Obesity is a metabolic disease that is now considered to be an epidemic. In the United States, obesity is a major contributor to some of the leading causes of death among Americans, which include heart disease, diabetes and some types of cancer.
The main defining feature of obesity is the excessive accumulation and storage of body fat. Researchers have identified several contributing factors to this abnormal event, such as genetics and behavioral, metabolic and hormonal influences on body weight. But the culprit most commonly associated with obesity is the intake of too many calories coupled with a lack of exercise or physical activity. As pointed out by many studies, calories that are not burned through physical activities are stored by the body as fat.
Not surprisingly, the adult obesity rate in the U.S. is considerably high, exceeding 40 percent, because the standard American diet is made up of mostly sugar-laden beverages and fatty, highly processed foods. Aside from providing very little nutrients, research has found that these high-calorie foods make a person eat more than he actually needs because they are not satiating. This, combined with a sedentary lifestyle, is behind the alarming rise in both childhood and adult obesity rates seen in the country.
The link between inflammation and obesity
In an effort to understand what drives obesity at the molecular level, researchers at Ewha Womans University in South Korea decided to explore the mechanisms that lead to obesity. Their study, which appeared in the journal Nutrition Research, focused mainly on inflammation. Chronic inflammation has been linked to obesity and other serious conditions like heart disease and cancer.
According to an article published in Science, alterations in the gene sequence and increased expression of RIPK1, a key regulator of inflammation, are some of the main contributors to metabolic disease. When researchers inhibited the expression of RIPK1 in mice on a high-fat diet, they found that it not only reduced inflammatory responses, but also body weight and fat accumulation. This suggests that this inflammatory gene plays a crucial role in the development of obesity.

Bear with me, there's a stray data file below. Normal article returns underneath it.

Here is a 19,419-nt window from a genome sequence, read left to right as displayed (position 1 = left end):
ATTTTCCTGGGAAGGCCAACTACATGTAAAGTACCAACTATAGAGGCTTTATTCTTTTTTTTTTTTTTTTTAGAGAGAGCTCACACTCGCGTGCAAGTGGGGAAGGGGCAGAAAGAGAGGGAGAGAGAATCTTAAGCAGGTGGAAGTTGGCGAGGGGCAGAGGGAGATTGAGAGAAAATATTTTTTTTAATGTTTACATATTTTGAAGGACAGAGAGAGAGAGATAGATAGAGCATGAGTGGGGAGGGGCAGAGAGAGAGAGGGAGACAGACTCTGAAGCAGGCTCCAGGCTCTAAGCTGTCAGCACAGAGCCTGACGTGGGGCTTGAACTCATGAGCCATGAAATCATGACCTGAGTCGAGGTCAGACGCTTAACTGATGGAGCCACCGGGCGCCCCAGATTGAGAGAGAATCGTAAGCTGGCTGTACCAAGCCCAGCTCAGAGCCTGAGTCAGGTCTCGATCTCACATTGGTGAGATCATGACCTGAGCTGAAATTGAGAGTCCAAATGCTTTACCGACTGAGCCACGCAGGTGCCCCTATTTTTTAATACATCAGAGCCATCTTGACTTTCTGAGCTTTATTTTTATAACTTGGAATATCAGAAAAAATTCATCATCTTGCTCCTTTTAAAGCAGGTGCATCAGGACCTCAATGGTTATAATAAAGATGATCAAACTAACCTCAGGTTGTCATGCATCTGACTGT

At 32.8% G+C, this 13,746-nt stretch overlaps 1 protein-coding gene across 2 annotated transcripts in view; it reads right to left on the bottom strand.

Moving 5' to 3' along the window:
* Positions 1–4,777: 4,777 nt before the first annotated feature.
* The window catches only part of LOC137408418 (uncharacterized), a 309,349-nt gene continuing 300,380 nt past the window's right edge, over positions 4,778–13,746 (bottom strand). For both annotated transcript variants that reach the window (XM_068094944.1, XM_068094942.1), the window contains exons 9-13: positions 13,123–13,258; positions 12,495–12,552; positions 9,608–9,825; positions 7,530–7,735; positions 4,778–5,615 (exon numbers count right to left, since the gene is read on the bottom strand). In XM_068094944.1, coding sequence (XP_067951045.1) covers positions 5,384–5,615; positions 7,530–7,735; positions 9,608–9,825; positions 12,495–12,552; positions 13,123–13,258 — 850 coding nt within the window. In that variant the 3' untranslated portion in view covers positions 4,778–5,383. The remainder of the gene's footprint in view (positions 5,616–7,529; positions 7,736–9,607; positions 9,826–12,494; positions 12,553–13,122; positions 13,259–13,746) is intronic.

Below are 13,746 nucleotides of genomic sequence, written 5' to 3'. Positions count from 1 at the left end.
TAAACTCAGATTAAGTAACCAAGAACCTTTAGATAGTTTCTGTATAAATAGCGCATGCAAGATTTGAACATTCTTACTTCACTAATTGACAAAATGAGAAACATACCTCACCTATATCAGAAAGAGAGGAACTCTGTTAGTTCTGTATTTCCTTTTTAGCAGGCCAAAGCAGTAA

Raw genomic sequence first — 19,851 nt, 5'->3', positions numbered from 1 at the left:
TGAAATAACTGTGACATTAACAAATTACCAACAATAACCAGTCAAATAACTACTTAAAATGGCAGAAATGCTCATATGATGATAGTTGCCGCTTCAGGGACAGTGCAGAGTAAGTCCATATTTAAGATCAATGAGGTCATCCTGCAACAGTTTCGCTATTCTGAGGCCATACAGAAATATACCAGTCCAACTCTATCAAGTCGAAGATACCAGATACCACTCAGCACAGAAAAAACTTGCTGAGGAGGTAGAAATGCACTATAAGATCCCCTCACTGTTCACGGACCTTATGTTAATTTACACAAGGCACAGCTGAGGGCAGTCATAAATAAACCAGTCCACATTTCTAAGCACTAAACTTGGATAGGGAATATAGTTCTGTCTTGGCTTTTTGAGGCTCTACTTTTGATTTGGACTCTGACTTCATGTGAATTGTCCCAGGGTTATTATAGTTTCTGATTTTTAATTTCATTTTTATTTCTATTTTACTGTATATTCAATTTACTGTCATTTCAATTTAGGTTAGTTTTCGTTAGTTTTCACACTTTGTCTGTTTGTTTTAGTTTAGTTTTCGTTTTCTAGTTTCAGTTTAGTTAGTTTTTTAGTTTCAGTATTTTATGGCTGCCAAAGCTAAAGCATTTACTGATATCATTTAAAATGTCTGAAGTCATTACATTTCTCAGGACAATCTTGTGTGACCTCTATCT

For their study, however, the Korean researchers focused on a mechanism that has only been proposed recently. This mechanism also involves inflammation, albeit in the brain instead of adipose tissue. Recent studies suggest that inflammation in the hypothalamus, the part of the brain that governs systemic metabolism, may also be a driving force behind obesity. (Related: Researchers conclude that drinking soda during pregnancy causes obesity in offspring.)
The researchers hypothesized that a high-fat diet could trigger metabolic inflammation via transcriptional changes (i.e., changes in gene expression) in the hypothalamus. To test their hypothesis, they characterized obesity-related in vivo transcriptional alterations in the hypothalamus and their effects on functional networks.
The researchers fed two groups of mice either a control diet or a high-fat diet for 20 weeks before conducting microarray and gene ontology analyses of the animals’ hypothalami. They reported that in the brains of mice on a high-fat diet, immune-related pathways such as inflammatory signaling were overly activated. This was not the case with mice on the control diet.
Meanwhile, in mice deficient in leptin — the hormone released by fat cells to tell the brain, particularly the hypothalamus, to suppress appetite — the researchers found that genes involved in inflammatory pathways and cancer pathways were highly expressed. They noted a similar overexpression in the hypothalami of mice on a high-fat diet, which confirms their hypothesis that brain inflammation is heavily involved in obesity.
Based on these findings, the researchers concluded that, rather than dietary fat and genetic mutation, inflammation in the hypothalamus is likely to be the cause of excessive fat accumulation associated with obesity.